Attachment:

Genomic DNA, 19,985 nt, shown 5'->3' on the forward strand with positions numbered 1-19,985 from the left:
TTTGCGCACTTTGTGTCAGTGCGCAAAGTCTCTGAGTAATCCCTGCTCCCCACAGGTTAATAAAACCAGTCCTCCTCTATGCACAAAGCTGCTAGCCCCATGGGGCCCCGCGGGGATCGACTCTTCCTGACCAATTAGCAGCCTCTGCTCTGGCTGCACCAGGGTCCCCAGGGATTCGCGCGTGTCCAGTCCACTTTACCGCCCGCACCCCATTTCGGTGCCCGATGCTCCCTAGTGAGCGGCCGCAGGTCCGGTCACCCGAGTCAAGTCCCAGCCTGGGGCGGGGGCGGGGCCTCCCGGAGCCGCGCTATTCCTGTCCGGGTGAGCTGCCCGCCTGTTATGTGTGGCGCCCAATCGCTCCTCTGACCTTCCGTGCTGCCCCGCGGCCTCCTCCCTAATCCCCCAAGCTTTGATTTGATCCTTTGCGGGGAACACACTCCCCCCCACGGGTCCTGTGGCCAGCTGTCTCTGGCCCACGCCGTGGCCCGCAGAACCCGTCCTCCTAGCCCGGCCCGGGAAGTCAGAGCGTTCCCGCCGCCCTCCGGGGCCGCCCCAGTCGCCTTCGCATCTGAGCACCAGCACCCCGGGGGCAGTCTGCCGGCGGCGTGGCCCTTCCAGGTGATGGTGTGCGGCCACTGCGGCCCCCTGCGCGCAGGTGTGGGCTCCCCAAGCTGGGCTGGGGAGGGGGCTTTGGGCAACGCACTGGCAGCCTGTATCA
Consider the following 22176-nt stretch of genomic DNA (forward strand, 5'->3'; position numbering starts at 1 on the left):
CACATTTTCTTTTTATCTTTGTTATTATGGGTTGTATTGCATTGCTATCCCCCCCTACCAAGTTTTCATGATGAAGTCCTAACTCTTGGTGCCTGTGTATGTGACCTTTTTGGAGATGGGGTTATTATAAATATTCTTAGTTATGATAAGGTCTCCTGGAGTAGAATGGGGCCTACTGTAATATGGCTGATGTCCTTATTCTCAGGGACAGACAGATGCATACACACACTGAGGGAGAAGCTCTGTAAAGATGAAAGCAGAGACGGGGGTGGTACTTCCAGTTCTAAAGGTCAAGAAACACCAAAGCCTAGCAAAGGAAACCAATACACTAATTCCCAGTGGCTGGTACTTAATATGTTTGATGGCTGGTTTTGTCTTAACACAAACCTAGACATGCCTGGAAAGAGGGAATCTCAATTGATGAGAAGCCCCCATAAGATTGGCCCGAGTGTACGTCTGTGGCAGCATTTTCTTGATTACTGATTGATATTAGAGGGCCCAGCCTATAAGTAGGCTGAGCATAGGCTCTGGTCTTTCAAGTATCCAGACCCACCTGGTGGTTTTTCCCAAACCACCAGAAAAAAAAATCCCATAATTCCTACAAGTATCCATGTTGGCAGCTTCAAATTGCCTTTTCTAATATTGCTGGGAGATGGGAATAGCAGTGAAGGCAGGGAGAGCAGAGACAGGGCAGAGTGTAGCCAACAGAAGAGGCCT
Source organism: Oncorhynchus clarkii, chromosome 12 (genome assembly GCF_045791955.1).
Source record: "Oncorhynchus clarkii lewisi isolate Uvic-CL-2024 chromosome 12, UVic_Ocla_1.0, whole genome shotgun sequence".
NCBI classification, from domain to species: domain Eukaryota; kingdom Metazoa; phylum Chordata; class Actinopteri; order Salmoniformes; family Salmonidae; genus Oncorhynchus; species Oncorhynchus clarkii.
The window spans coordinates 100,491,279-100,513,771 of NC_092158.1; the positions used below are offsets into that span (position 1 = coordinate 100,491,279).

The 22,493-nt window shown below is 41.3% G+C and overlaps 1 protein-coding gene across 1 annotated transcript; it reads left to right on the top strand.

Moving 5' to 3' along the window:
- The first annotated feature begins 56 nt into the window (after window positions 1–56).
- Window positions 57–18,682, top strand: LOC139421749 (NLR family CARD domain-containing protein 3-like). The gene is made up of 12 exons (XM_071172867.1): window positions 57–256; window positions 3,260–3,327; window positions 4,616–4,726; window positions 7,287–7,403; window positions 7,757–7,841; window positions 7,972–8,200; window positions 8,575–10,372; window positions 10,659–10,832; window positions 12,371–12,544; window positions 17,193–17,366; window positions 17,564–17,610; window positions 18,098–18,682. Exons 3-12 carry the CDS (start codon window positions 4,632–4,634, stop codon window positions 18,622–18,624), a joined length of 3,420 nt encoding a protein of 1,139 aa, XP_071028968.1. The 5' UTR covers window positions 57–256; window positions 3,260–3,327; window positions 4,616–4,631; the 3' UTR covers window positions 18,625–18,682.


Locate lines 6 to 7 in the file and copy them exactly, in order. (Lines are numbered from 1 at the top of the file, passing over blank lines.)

Source record: "Oncorhynchus clarkii lewisi isolate Uvic-CL-2024 chromosome 12, UVic_Ocla_1.0, whole genome shotgun sequence".
NCBI classification, from domain to species: domain Eukaryota; kingdom Metazoa; phylum Chordata; class Actinopteri; order Salmoniformes; family Salmonidae; genus Oncorhynchus; species Oncorhynchus clarkii.